[PD] Shuffling arrays
matju at artengine.ca
Tue Oct 5 15:55:21 CEST 2010
On Tue, 5 Oct 2010, Claude Heiland-Allen wrote:
> The same way that it's a really bad way to sort - maybe it could be classed
> as a bogobubblesort.
That sort is still just O(n²) in time, isn't it ? And it can finish
faster than the bubble sort. Does it often do ?
If you want a really slow sort, the bumblesort is rated O(n²*2^n)...
> This might be relevant if you value correctness:
It makes a strawman example about sorting with a random key bit being
attached to each element. No-one would use a random key. The rest of the
argument is good, but the reader should consider what happens with 32-bit
ints, and if that's not enough, 64-bit ints... In any case, if I were to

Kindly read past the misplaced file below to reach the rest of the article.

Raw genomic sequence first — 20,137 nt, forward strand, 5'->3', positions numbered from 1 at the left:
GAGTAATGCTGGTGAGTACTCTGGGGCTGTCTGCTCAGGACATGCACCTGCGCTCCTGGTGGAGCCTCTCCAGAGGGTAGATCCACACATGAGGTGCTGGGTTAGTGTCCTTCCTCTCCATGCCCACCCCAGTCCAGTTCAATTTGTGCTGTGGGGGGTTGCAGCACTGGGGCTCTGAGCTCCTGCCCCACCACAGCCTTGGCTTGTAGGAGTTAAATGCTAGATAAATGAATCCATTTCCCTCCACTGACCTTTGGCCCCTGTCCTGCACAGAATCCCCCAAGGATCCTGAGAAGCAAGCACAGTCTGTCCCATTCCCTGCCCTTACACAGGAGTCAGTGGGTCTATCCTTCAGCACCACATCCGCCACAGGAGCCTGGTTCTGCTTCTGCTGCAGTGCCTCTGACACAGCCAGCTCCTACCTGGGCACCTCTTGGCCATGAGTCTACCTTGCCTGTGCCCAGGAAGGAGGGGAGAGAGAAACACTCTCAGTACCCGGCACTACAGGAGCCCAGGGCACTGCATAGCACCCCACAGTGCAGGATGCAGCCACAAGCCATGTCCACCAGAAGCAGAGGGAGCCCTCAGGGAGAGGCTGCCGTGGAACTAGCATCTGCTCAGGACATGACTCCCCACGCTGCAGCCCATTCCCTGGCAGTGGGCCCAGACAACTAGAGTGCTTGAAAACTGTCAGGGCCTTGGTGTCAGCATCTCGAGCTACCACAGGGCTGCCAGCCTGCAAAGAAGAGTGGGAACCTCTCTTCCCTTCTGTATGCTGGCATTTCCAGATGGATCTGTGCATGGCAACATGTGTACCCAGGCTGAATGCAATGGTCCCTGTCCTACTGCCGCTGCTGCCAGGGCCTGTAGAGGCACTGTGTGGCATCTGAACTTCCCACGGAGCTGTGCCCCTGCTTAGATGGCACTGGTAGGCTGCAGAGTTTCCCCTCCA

code something in C++ for shuffling, I wouldn't pick this and would pick a
fair shuffling instead, but it might be more because this is O(n*log(n))
and fair shufflings are doable in O(n).
Btw, when you use [random n], did you wonder about the fairness of the
result ? note that n is usually not a divisor of 2^32. I think that the
fairness-error it introduces is bigger than the one in sorting on random
32-bit keys (but it shows more when n is high).
>> A better way is to start at the beginning of the array, swap the first
>> item with one of the remaining items, then swap the second item, up to
>> the end.
Yes, that's O(n), and that's what I'd use for a C++ version.
| Mathieu Bouchard ------------------------------ Villeray, Montréal, QC
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